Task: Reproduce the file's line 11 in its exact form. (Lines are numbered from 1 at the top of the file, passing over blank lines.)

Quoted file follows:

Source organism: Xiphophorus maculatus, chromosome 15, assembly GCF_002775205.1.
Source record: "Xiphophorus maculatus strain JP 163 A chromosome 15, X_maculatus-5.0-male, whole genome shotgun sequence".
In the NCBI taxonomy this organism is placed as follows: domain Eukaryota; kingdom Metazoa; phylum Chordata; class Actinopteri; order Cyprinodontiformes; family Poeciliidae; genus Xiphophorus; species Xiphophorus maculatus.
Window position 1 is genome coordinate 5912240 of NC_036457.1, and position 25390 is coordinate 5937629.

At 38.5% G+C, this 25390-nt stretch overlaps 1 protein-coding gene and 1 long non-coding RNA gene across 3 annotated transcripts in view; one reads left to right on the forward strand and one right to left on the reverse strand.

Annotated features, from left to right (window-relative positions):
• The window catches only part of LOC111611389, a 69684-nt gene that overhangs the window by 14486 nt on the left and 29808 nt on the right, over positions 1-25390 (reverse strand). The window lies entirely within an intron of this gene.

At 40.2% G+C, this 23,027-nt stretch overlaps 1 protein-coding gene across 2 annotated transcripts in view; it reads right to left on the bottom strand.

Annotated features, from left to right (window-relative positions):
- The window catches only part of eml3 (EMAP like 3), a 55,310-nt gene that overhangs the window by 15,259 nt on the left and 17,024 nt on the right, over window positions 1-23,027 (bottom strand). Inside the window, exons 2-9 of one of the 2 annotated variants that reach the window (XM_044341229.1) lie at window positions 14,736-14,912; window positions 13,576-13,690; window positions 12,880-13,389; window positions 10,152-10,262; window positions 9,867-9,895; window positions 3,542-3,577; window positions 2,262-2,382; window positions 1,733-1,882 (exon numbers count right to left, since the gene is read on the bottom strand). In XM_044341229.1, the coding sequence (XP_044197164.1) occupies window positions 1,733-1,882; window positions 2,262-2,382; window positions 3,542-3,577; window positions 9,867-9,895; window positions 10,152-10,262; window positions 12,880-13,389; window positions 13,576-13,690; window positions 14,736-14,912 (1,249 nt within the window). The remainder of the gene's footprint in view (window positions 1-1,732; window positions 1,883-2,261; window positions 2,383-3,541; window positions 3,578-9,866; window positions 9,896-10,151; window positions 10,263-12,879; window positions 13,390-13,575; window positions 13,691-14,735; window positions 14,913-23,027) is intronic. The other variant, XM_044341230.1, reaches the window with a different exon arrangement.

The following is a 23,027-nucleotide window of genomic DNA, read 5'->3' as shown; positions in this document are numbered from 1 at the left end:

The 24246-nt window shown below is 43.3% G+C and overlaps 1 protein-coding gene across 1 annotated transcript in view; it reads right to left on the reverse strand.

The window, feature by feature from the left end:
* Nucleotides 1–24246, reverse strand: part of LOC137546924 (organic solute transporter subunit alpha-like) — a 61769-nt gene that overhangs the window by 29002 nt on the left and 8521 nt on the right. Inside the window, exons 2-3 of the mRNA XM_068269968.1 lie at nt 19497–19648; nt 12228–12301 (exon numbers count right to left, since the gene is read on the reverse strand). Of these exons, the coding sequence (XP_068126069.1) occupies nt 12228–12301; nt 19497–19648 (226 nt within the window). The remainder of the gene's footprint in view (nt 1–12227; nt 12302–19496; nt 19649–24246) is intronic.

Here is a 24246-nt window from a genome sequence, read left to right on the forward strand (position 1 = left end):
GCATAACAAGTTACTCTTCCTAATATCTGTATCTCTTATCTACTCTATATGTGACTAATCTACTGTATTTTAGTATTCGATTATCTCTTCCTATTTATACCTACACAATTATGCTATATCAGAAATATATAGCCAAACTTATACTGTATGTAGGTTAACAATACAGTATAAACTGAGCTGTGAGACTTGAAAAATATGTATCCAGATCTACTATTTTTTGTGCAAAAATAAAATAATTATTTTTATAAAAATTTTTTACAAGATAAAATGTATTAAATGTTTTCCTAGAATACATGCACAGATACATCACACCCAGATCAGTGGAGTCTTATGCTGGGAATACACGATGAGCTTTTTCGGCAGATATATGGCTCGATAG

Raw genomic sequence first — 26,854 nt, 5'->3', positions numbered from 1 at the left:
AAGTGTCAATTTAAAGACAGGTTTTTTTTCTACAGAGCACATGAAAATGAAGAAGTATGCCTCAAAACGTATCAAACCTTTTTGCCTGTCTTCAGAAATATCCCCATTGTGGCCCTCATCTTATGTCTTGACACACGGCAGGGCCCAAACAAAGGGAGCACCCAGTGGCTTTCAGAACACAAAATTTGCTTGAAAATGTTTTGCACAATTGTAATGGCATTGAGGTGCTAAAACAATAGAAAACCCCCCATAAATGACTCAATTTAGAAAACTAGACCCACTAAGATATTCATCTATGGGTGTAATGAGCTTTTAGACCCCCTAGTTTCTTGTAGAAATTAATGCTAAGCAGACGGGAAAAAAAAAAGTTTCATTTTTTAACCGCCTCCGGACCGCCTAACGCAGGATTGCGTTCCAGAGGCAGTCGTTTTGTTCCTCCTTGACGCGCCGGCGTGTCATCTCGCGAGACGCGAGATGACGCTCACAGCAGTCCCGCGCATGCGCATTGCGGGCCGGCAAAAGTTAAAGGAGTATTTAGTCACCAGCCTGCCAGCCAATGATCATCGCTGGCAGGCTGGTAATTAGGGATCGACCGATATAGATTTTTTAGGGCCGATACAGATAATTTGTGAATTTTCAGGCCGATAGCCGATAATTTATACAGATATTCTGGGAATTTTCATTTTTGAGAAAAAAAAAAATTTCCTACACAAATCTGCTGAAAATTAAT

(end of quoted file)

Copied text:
The following is a 23,027-nucleotide window of genomic DNA, read 5'->3' as shown; positions in this document are numbered from 1 at the left end: